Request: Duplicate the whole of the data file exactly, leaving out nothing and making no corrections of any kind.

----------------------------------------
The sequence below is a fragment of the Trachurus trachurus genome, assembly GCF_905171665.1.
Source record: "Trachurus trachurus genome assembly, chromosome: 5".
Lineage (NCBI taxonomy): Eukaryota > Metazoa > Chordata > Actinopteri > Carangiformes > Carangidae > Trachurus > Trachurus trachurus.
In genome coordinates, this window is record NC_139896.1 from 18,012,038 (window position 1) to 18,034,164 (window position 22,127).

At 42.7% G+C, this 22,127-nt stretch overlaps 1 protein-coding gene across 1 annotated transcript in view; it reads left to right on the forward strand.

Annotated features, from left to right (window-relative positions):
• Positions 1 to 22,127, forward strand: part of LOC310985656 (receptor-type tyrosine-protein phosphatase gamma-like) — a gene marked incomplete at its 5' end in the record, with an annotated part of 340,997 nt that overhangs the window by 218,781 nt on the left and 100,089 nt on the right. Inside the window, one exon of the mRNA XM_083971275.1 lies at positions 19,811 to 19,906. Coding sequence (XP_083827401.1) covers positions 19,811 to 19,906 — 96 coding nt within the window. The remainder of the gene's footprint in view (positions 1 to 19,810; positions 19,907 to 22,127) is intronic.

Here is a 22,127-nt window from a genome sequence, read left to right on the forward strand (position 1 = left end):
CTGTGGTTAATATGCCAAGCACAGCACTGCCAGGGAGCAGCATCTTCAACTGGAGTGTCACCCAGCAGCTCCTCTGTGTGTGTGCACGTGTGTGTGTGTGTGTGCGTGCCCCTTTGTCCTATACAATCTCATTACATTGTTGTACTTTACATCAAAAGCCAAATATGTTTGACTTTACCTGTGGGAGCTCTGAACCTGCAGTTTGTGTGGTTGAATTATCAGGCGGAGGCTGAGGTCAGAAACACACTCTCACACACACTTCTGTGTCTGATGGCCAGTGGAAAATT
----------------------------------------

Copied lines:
The sequence below is a fragment of the Trachurus trachurus genome, assembly GCF_905171665.1.
Source record: "Trachurus trachurus genome assembly, chromosome: 5".
Lineage (NCBI taxonomy): Eukaryota > Metazoa > Chordata > Actinopteri > Carangiformes > Carangidae > Trachurus > Trachurus trachurus.
In genome coordinates, this window is record NC_139896.1 from 18,012,038 (window position 1) to 18,034,164 (window position 22,127).

At 42.7% G+C, this 22,127-nt stretch overlaps 1 protein-coding gene across 1 annotated transcript in view; it reads left to right on the forward strand.

Annotated features, from left to right (window-relative positions):
• Positions 1 to 22,127, forward strand: part of LOC310985656 (receptor-type tyrosine-protein phosphatase gamma-like) — a gene marked incomplete at its 5' end in the record, with an annotated part of 340,997 nt that overhangs the window by 218,781 nt on the left and 100,089 nt on the right. Inside the window, one exon of the mRNA XM_083971275.1 lies at positions 19,811 to 19,906. Coding sequence (XP_083827401.1) covers positions 19,811 to 19,906 — 96 coding nt within the window. The remainder of the gene's footprint in view (positions 1 to 19,810; positions 19,907 to 22,127) is intronic.

Here is a 22,127-nt window from a genome sequence, read left to right on the forward strand (position 1 = left end):
CTGTGGTTAATATGCCAAGCACAGCACTGCCAGGGAGCAGCATCTTCAACTGGAGTGTCACCCAGCAGCTCCTCTGTGTGTGTGCACGTGTGTGTGTGTGTGTGCGTGCCCCTTTGTCCTATACAATCTCATTACATTGTTGTACTTTACATCAAAAGCCAAATATGTTTGACTTTACCTGTGGGAGCTCTGAACCTGCAGTTTGTGTGGTTGAATTATCAGGCGGAGGCTGAGGTCAGAAACACACTCTCACACACACTTCTGTGTCTGATGGCCAGTGGAAAATT